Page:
Under the Act as it read prior to the 1941 amendment, respondent would have been able to maintain this suit on a showing, without more, that it was a corporation organized under the laws of a friendly nation and not doing business in the territory of an enemy nation or any of its allies. That result would be reached as follows: Sec. 7(c) permitted seizure by the Custodian only of property in which an enemy or ally of an enemy had an interest. Sec. 9(a) permitted "any person not an enemy or ally of enemy" claiming an interest in any seized property to sue to reclaim it. And the Court held in Behn, Meyer & Co. v. Miller, 266 U.S. 457, that a corporation organized under the laws of a friendly nation and not doing business in the territory of an enemy nation or any of its allies2

Page 484

could maintain such a suit even though the corporation was enemy owned or controlled. The scheme of the Act as it was then drawn was "to seize the shares [68 S.Ct. 176] of stock when enemy-owned, rather than to take over the corporate property." Hamburg-American Line Terminal & Navigation Co. v. United States, 277 U.S. 138, 140.

That was at least one respect in which the Act had a "rigidity and inflexibility" that was sought to be cured by the amendment to § 5(b) in 1941. See H.R. Rep. No. 1507, 77th Cong., 1st Sess., p. 3. It was notorious that Germany and her allies had developed numerous techniques for concealing enemy ownership or control of property which was ostensibly friendly or neutral. They had, through numerous devices, including the corporation,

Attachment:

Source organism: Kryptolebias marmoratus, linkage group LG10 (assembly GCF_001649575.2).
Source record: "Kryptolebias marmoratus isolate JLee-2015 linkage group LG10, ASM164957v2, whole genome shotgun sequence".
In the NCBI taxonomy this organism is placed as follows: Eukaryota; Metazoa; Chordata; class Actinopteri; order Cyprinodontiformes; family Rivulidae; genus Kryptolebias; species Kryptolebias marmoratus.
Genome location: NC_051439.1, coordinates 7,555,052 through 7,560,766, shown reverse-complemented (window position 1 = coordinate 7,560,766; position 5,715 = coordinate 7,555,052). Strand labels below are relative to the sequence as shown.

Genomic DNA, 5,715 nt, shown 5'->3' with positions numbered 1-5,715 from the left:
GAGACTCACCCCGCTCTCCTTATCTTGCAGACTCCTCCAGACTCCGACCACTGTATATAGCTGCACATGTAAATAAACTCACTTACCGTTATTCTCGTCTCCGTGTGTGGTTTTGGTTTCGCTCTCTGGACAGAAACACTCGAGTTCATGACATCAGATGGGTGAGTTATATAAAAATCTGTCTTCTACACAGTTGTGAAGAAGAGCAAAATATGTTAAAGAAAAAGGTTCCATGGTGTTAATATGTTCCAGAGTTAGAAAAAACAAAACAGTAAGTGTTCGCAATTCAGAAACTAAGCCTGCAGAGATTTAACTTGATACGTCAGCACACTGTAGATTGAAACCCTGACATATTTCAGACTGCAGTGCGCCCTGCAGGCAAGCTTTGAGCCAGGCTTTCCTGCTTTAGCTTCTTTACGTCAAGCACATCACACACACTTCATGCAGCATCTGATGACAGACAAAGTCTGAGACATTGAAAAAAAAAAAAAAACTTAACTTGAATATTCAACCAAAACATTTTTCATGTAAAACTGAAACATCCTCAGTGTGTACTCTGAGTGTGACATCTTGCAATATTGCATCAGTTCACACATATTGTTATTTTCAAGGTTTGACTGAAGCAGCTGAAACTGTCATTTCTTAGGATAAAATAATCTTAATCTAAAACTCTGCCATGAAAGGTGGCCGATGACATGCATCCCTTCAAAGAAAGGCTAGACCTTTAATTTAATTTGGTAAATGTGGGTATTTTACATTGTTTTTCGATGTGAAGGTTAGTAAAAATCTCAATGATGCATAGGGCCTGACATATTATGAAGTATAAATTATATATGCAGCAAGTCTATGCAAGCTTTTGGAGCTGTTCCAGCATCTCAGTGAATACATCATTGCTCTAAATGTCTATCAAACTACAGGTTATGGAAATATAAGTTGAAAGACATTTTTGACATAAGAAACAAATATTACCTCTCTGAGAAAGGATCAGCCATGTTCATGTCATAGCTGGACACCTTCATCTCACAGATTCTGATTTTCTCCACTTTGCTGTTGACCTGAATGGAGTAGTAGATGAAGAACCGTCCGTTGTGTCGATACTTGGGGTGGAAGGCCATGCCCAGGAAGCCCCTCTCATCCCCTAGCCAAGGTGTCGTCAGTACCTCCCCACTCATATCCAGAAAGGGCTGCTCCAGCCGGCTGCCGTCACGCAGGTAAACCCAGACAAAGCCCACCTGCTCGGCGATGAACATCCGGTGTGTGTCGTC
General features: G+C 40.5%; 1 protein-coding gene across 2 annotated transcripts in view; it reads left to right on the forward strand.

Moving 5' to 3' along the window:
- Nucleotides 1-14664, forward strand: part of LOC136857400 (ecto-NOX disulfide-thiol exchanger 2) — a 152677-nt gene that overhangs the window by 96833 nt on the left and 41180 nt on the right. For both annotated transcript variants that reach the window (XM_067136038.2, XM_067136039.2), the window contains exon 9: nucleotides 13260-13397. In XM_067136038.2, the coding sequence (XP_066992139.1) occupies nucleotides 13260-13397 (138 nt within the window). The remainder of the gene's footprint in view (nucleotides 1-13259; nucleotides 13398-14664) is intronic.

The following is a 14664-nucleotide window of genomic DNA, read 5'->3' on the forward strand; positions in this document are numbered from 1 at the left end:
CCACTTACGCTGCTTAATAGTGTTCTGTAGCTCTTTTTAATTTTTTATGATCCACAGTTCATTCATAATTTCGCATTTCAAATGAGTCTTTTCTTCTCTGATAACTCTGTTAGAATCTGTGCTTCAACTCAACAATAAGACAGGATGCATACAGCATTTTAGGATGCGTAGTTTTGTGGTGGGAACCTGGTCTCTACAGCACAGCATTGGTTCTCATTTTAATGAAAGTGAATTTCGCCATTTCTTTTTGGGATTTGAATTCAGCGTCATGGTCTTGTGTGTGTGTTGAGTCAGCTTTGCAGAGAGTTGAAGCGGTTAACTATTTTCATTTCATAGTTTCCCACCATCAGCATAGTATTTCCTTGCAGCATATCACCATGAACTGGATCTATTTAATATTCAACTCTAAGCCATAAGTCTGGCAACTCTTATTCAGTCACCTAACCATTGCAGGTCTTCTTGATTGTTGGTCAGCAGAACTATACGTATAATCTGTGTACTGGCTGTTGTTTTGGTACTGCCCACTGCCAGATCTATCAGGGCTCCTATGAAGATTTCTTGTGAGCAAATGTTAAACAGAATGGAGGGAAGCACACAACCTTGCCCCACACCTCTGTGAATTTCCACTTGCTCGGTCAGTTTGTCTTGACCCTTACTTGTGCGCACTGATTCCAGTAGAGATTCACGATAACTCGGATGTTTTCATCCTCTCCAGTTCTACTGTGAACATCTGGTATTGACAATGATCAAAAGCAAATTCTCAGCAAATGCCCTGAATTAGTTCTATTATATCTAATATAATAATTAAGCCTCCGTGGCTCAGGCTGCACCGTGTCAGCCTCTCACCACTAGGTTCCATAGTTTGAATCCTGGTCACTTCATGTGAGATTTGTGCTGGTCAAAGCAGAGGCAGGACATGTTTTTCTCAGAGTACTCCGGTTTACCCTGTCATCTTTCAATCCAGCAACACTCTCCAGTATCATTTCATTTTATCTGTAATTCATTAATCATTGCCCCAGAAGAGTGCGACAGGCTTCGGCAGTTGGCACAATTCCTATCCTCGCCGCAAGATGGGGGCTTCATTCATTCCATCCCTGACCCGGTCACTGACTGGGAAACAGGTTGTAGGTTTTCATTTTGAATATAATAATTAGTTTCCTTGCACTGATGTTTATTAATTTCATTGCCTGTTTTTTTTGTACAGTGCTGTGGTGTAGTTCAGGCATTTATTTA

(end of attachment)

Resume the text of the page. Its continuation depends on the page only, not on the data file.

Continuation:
Page 485

acquired indirect control or ownership in industries in this country for the purposes of economic warfare.3 Sec. 5(b) was amended on the heels of the declaration of war to cope with that problem. Congress, by that amendment, granted the President the power to vest in an agency designated by him "any property or interest of any foreign country or national thereof."4 The property of all foreign interests was placed within reach of the vesting power not to appropriate friendly or neutral assets, but to reach enemy interests which masqueraded under those innocent fronts.

Thus, the President acquired new "flexible powers" (H.R. Rep. No. 1507, supra, p. 3) to deal effectively

Page 486

with property interests which had either an open or concealed enemy taint.

While the scope of the President's power was broadened, there was no amendment restricting the scope of § 9(a). As we have noted, § 9(a) granted "any person not an enemy or ally of enemy," claiming an interest in property seized, the right to reclaim it. So the provision reads today. Yet, as petitioner suggests, if Behn, Meyer & Co. v. Miller, supra, is applied despite the 1941 amendment, § 9(a) will [68 S.Ct. 177] undo much of the good which the 1941 amendment to § 5(b) was designed to accomplish. All a corporate claimant would need do to recover the property seized would be to show that it was organized in this country or in some friendly or neutral country and was not doing business within the territory of an enemy or any of its allies.5 The fact that it was owned or controlled by enemy interests and might sap the strength of this nation through economic warfare would be...

To continue reading

FREE SIGN UP